Candidate is not '@objc' but protocol requires it

I have been following this tutorial to learn swift & iOS app development. In the Protocol section, the tutorial defined the following protocol:

@objc protocol Speaker {
  func Speak()
  optional func TellJoke()
}

It says If you want to have a protocol with optional methods, you must prefix the protocol with the @objc tag (even if your class is not interoperating with objective-C).

  • Get the value of URL Parameters
  • Swift Must call a designated initializer of the superclass uiinputviewcontroller
  • Error with Parse Query findObjectsInBackgroundWithBlock
  • iOS: is Core Graphics implemented on top of OpenGL?
  • Passing data with unwind segue
  • Programmatically UITableView using swift
  • Then, it shows the sample to implement the protocol:

    class Vicki: Speaker {
      func Speak() {
        println("Hello, I am Vicki!")
      }
      func TellJoke() {
        println("Q: What did Sushi A say to Sushi B?")
      }
    }
    

    I tried the above code in my xcode playground, but I got the compiler error “Type Vicki doesn’t conform to protocol Speaker”.

    Xcode also pops up an fix-it text which says “Candidate is not ‘@objc’ but protocol requires it”.

    I get completely confused now, the tutorial doesn’t mention this error at all. Could someone please explain to me all this to make me clear? Thanks!

    4 Solutions Collect From Internet About “Candidate is not '@objc' but protocol requires it”

    From what I can tell, marking your protocol as @objc means that any classes implementing it also have to be exposed to Objective-C. This can be done either by making Vicki a subclass of NSObject:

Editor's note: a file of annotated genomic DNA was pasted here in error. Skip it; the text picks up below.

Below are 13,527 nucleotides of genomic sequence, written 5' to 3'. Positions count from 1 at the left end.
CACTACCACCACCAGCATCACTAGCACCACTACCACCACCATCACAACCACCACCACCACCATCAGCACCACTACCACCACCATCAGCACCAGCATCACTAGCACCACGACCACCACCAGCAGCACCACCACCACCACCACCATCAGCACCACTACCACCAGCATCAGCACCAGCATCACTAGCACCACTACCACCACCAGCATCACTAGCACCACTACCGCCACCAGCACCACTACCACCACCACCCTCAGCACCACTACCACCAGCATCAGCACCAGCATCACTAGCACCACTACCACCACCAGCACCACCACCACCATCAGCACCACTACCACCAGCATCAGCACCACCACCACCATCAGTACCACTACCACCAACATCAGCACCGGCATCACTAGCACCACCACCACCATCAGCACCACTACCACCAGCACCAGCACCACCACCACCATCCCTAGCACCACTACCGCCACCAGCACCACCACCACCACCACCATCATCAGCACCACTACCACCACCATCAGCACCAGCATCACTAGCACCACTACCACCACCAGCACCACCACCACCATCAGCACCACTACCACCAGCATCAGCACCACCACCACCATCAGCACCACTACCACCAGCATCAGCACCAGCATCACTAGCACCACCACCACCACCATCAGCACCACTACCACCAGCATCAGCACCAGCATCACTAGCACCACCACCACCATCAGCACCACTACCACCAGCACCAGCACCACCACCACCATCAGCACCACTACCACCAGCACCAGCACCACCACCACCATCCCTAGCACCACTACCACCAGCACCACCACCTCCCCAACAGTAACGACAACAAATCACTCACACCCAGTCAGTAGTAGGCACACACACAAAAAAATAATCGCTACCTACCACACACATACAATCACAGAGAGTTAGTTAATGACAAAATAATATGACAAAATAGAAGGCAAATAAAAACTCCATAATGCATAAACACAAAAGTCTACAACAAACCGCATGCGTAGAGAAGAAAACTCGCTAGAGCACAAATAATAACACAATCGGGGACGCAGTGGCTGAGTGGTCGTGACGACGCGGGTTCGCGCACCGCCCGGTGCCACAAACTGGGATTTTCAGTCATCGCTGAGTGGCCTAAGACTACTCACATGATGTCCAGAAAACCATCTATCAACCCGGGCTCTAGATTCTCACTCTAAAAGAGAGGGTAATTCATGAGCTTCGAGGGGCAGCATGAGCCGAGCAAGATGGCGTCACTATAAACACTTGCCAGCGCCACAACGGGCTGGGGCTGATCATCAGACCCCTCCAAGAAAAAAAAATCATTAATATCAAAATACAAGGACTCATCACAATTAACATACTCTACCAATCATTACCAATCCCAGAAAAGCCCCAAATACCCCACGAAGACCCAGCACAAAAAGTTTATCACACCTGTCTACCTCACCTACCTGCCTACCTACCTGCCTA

class Vicki: NSObject, Speaker {
    

    Or by marking each implemented method as @objc:

    class Vicki: Speaker {
        @objc func Speak() {
            print("Hello, I am Vicki!")
        }
        @objc func TellJoke() {
            print("Q: What did Sushi A say to Sushi B?")
        }
    }
    

    Update: From Apple’s Swift Language Documentation

    Optional protocol requirements can only be specified if your protocol is marked with the @objc attribute.

    Note also that @objc protocols can be adopted only by classes, and not
    by structures or enumerations. If you mark your protocol as @objc in
    order to specify optional requirements, you will only be able to apply
    that protocol to class types.

    In order for a type to conform to a protocol marked @objc, that type must also marked with @objc or the methods being used to satisfy the protocol must be.

    Using @objc on a declaration tells the compiler to expose it to the Objective-C runtime. In order for that to be possible, the type that was declared @objc must be able to be represented in Objective-C.

    For classes this means they must inherit from NSObject. For methods, this means they become backed by dynamic Objective-C message passing.

    Looks like we only need to prefix protocol method with @objc in private class.

    private class A: NSObject, SomeObjcProtocol {
      @objc func someProtocolMethod() {}
    }
    

    Warning is not likely to rise for non-private class.

    class A: NSObject, SomeObjcProtocol {
      func someProtocolMethod() {}
    }
    

    Both are fine.

    Add an extension to the protocol returning empty functions and default values. Any class that conforms to the protocol and wishes to override any func or var may optionally do so.

        public protocol Speaker {
          func Speak()
          func TellJoke()
        }
    
        extension Speaker {
          func Speak() {}
          func TellJoke() { print("What did the Teabag say to the Octopus?"}
        }
    

    The bonuses are you don’t inherit all of the obj-c baggage.